I ended up staying in a hotel in Seaside; it was beautiful to be so close to the ocean, but the town wasn’t fully resonating with me as a place to settle. I really struggled finding any apartments. I found myself driving to Astoria every day to enjoy breakfast, the Columbia River, and the freeing, artsy nature of the town. One morning, I sat at the Blue Scorcher Bakery at the long bar table on a stool staring out the large picture window as I journaled during breakfast. I knew I belonged there. Not only in that moment but in the future.
I started to realize what I was going to have to do. While I felt the tingle of excitement pinging in my stomach, I felt like I was going through the motions of looking for a place to live. Even though I knew this was right, my mind was dreading what it was going to take to get me to Oregon permanently. Old wounds and fears opened as I knew I had to shed what was no longer good for me, what was never good for me. Stepping into who I was and who I had discovered was scary. Announcing to the world, “Here I am!” for the first time ever. That time was quickly approaching, and it began with this choice.
I only had three days to apartment hunt because I arrived in Oregon later on my first day there, and I was leaving in the morning on my last day there. It seemed my apartment hunt was fruitless, demoralizing, and not very synchronous. My mind began to wonder if this was a sign that I needed to accept my life in Colorado, that this was the wrong path for me.
On the second day of hunting, I decided to look at Zillow, and there was a description of an apartment that seemed unique and fitting for me. When I called to inquire about seeing the house, I found out I was in luck. That was the one day they were showing the apartment to prospective tenants.
I arrived to my scheduled appointment time to be met by an old Victorian House built in 1900. The house was divided into a top and bottom. The top half was used for an Airbnb, and the bottom half would be the apartment. The apartment had two bedrooms and one bathroom. It had large picture windows throughout the house, and it overlooked the Columbia River. It had stained glass windows in the doorway of one bedroom, green carpet throughout the house, and gold wallpaper in the living room, and it fit me perfectly. I always wanted to live in a unique house that inspired creativity and wonder. I felt a sense of calm as I walked through each room, and I couldn’t stop smiling.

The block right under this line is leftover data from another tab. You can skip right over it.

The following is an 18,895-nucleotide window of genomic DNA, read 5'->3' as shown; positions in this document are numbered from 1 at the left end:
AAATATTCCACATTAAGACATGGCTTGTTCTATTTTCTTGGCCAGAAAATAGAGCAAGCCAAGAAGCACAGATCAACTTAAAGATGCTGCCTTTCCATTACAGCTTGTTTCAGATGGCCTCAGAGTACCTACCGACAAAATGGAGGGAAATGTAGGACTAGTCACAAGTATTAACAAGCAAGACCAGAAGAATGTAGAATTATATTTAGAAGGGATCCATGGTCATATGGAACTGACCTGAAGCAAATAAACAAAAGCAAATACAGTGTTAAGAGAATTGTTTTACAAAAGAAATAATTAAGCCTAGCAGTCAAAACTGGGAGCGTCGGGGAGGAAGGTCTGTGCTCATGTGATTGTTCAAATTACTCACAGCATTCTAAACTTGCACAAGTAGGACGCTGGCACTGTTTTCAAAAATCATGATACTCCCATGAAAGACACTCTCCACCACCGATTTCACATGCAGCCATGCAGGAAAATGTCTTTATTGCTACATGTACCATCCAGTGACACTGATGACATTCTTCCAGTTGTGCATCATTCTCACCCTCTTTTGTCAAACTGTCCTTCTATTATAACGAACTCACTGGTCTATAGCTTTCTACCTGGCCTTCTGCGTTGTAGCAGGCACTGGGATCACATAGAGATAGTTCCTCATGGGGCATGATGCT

I didn’t have time to think anymore. It was time to act or neglect my true path. I wasn’t planning on moving until November, if I had the guts to move at all, and it was early October. Part of me just came on the trip to see if Oregon was the same to me as it was 5 years earlier. I half thought it would be a mirage, but it felt like home again.
I thought the process of attaining an apartment would take longer. So I put in my application and expressed my interest in the apartment. The next morning I had a response already. The landlords wanted me to move in, and they wanted the move in date to be 4 days later. They were ready to accept the first month’s rent as well as the security deposit.
And I did it. I still had this battle going on inside, but the momentum was too strong. I signed my lease, I mailed my rent and deposit check to them, and I had the option to move in 4 days.
I started to feel freedom. Through my entire life, I lived for other people. I started living for my parents as a child. Then it transitioned to living for the men I was in relationships with. Once my parents passed away, I didn’t feel like I had to answer to anyone, until I met my boyfriend. I let him dictate a lot of our relationship, and I tried to deny my own feelings out of habit. But as I lived in Colorado, as I continued with therapy and learned to connect with my true self, I started to live and answer to myself.
And now, I only had one option.